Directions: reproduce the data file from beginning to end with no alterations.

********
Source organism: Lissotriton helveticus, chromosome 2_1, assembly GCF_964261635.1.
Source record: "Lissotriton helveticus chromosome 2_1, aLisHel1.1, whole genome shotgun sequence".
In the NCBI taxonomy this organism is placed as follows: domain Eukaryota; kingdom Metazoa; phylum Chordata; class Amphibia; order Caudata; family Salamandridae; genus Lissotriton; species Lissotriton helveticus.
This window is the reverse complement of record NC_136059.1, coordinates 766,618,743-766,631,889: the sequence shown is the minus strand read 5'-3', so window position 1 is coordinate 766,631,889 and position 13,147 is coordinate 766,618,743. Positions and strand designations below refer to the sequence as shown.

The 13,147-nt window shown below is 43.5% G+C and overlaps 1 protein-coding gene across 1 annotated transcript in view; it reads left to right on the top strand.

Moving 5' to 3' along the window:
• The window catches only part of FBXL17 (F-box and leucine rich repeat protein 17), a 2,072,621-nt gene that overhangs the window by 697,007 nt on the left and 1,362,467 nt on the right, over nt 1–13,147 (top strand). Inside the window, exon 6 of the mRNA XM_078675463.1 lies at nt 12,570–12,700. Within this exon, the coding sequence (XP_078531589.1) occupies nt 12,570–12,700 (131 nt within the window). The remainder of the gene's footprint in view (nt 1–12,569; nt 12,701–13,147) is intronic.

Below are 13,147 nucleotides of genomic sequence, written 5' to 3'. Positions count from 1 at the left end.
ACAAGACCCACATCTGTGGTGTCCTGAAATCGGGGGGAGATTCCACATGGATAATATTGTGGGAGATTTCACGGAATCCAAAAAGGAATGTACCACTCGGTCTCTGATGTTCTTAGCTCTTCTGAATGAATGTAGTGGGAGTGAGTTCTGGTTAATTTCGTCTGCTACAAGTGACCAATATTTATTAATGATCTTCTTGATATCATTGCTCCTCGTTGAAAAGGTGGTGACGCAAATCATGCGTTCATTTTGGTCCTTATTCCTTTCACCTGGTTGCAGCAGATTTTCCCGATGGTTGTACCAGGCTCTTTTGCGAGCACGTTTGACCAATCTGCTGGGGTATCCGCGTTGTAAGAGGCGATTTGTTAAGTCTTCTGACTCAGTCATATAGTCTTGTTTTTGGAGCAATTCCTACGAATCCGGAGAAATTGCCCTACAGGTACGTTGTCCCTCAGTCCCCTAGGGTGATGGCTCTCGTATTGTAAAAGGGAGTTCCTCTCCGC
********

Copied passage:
Source organism: Lissotriton helveticus, chromosome 2_1, assembly GCF_964261635.1.
Source record: "Lissotriton helveticus chromosome 2_1, aLisHel1.1, whole genome shotgun sequence".
In the NCBI taxonomy this organism is placed as follows: domain Eukaryota; kingdom Metazoa; phylum Chordata; class Amphibia; order Caudata; family Salamandridae; genus Lissotriton; species Lissotriton helveticus.
This window is the reverse complement of record NC_136059.1, coordinates 766,618,743-766,631,889: the sequence shown is the minus strand read 5'-3', so window position 1 is coordinate 766,631,889 and position 13,147 is coordinate 766,618,743. Positions and strand designations below refer to the sequence as shown.

The 13,147-nt window shown below is 43.5% G+C and overlaps 1 protein-coding gene across 1 annotated transcript in view; it reads left to right on the top strand.

Moving 5' to 3' along the window:
• The window catches only part of FBXL17 (F-box and leucine rich repeat protein 17), a 2,072,621-nt gene that overhangs the window by 697,007 nt on the left and 1,362,467 nt on the right, over nt 1–13,147 (top strand). Inside the window, exon 6 of the mRNA XM_078675463.1 lies at nt 12,570–12,700. Within this exon, the coding sequence (XP_078531589.1) occupies nt 12,570–12,700 (131 nt within the window). The remainder of the gene's footprint in view (nt 1–12,569; nt 12,701–13,147) is intronic.

Below are 13,147 nucleotides of genomic sequence, written 5' to 3'. Positions count from 1 at the left end.
ACAAGACCCACATCTGTGGTGTCCTGAAATCGGGGGGAGATTCCACATGGATAATATTGTGGGAGATTTCACGGAATCCAAAAAGGAATGTACCACTCGGTCTCTGATGTTCTTAGCTCTTCTGAATGAATGTAGTGGGAGTGAGTTCTGGTTAATTTCGTCTGCTACAAGTGACCAATATTTATTAATGATCTTCTTGATATCATTGCTCCTCGTTGAAAAGGTGGTGACGCAAATCATGCGTTCATTTTGGTCCTTATTCCTTTCACCTGGTTGCAGCAGATTTTCCCGATGGTTGTACCAGGCTCTTTTGCGAGCACGTTTGACCAATCTGCTGGGGTATCCGCGTTGTAAGAGGCGATTTGTTAAGTCTTCTGACTCAGTCATATAGTCTTGTTTTTGGAGCAATTCCTACGAATCCGGAGAAATTGCCCTACAGGTACGTTGTCCCTCAGTCCCCTAGGGTGATGGCTCTCGTATTGTAAAAGGGAGTTCCTCTCCGC